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RANJAN DAS, DIRECTOR – HR, HENKEL ADHESIVE TECHNOLOGIES INDIA PVT. LTD.
With vigour, more than ever
Ranjan Das (Director – HR, Henkel Adhesive technologies India PVT. LTD.) admits that today’s generation is more technology driven and most people want instant results
Issue Date - 01/07/2012
 
Q. What is your take on creating the future workplace?
A. The future workplace will be more self driven. Organisations would need to create their own markets; how innovative or different they are from the rest will define their existence in future. Simultaneously, giving an impetus to the organisation and people in it will also become important. Do not compare yourself with the pace of the market; catching up with the market is not a scenario any more. Companies have to double their pace and for doing that they need to be innovative in their approach and bring in new products. The future workplace will be more innovative and more customer-centric.

Q. Considering today’s trends, how different will be the aspirations of the future workforce?
A. It is difficult to say because if we take today’s generation, we see that it is more technology driven. There is an instance when we went to Narsee Monjee Institute of Management Studies (NMIMS) and chose four students from there. But two of them said that they were not ready to travel as they could stay connected through their PCs and telecon.

Today’s generation wants to see instant results. There is impatience and rush for achieving more in a considerably short period. The more the use of technology, the more restless a generation becomes. I think meeting the aspirations of employees is going to be a difficult task for every manager.

Q. How do you think should HR stay connected with employees in the future office?
A. HR needs to evolve itself because virtual office is gaining ground and we see that happening in our organisation which is more into manufacturing and sales. It depends upon us to devise ways and means to get connected and using technology should not be an option but a natural need. HR needs to be creative in how to stay connected because there are more and more people coming and questioning their managers why they cannot work from home.

Every individual has got his targets, and as long as he is meeting his targets and is not required to face the customer, it should be fine to let him work from home. They need to set targets and lay stress on being responsible. Organisations have to let go of the notion that work can only be done from office and should focus on connecting with their employees.

Q. How will the employee-employer relationship undergo a change?
A. In the times to come, the employer-employee relationship has to be more inclusive and symbiotic; organisations cannot take employees for granted. The way talent is approached and managed will undergo a paradigm shift. Though there is dearth of people across the world, there is shortage of efficient employees. If this continues, the aspects that will decide employees’ stay with the organisation would be how to deal with them or how will the specific tailor-made solution, that finds meaning in the employees’ lives and careers, look like. The lever through which an employer is connected to its employees will be defined by the employee relation functions of the organisations.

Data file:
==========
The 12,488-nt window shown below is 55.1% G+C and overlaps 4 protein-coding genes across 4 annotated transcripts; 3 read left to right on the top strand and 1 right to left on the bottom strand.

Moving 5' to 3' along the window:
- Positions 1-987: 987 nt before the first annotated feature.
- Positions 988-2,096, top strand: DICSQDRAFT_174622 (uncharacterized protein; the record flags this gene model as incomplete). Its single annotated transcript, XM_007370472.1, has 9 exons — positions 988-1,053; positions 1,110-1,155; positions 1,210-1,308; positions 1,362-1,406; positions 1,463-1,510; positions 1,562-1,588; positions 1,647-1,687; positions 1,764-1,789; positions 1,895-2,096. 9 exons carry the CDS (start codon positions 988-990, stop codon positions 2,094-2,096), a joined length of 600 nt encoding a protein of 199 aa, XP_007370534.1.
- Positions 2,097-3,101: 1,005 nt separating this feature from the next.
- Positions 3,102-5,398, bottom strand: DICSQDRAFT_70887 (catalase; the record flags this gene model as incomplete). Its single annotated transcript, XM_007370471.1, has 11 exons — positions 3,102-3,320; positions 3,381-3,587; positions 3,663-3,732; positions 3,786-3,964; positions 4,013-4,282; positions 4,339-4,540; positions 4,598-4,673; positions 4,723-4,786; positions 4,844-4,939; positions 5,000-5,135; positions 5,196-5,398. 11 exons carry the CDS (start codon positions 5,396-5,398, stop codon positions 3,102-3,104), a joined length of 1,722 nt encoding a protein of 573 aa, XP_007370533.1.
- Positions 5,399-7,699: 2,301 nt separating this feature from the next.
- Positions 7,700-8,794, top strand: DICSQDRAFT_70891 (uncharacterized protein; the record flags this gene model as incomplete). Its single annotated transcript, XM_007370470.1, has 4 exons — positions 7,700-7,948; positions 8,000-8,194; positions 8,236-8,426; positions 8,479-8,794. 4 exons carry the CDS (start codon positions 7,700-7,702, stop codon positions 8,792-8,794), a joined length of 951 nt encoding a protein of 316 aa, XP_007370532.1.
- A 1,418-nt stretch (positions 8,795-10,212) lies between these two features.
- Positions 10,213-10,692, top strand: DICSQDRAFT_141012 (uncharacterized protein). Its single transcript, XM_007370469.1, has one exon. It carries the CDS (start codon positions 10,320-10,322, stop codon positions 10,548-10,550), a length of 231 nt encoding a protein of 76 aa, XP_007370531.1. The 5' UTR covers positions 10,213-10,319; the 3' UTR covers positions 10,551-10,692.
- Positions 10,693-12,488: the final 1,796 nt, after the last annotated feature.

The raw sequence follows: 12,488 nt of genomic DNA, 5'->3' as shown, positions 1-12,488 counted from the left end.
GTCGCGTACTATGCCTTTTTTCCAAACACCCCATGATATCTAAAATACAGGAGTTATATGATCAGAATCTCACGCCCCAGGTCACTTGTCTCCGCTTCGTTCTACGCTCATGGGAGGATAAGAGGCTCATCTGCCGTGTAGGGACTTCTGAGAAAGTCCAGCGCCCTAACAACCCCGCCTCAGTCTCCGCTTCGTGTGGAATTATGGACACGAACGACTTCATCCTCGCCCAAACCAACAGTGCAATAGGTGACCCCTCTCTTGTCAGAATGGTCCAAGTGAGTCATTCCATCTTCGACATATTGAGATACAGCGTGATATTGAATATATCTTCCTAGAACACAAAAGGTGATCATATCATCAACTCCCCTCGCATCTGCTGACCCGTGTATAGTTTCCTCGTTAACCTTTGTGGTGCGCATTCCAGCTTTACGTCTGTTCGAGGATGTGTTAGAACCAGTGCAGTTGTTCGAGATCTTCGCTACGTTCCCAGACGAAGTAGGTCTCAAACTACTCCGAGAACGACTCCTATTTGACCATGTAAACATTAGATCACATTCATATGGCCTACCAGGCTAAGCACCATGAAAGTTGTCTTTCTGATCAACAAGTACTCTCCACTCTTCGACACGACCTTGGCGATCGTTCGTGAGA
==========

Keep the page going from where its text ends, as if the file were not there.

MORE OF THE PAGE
Q. How have the work styles of employees evolved over the last few years?
A. People have become more professional over the years, but in terms of outlook and conduct. Seriousness has certainly increased about work and their aim in life. People have aspirations and they want to live them. They are ambitious, serious and are ready to move an extra mile to achieve what they want.

Q. How can academia help organisations meet their requirements?
A. Academia and industries have to collaborate and most of them are already doing that. What is being planned has to be relevant with the industry requirements which can only come through collaboration. Academia should not be teaching theories of 1950s, as they are of no relevance in today’s world. The teachings should be in relation with what is going on across the world. And industries have to keep institutes informed about what is required.

Q. How will the CEO’s expectations evolve over time?
A. They have already evolved, one needs to justify the existence in the organisation by adding value to it. If your existence is justified by doing administrative work like payroll and filling returns, they can be outsourced. How can HR add value to business, how innovative HR solutions can be brought on the table, how can the performance bar be raised would justify the existence and nothing else.

Q. What will be your advice to the firms preparing for tomorrow?
A. Organisations need to evolve; if they are anchored at a particular era, they need to go with the flow. They have to be flexible to meet the challenges of the business and the workforce. They need to be inclusive and cannot restrict themselves to certain gender or race. Many companies have started hiring people who had taken a break and this is a fine example. This inclusive culture will play a key role in the talent demand in future. Most organisations today have a mindset of not hiring people aged above 40. They want younger people. Moving forward, the age profile in all countries, except India or may be China, will be near 50. The future challenge will be to define and find the talent required. Though basic features of leadership would remain the same, its applications will be more focused towards enabling others to perform better.
Shishir Parasher           

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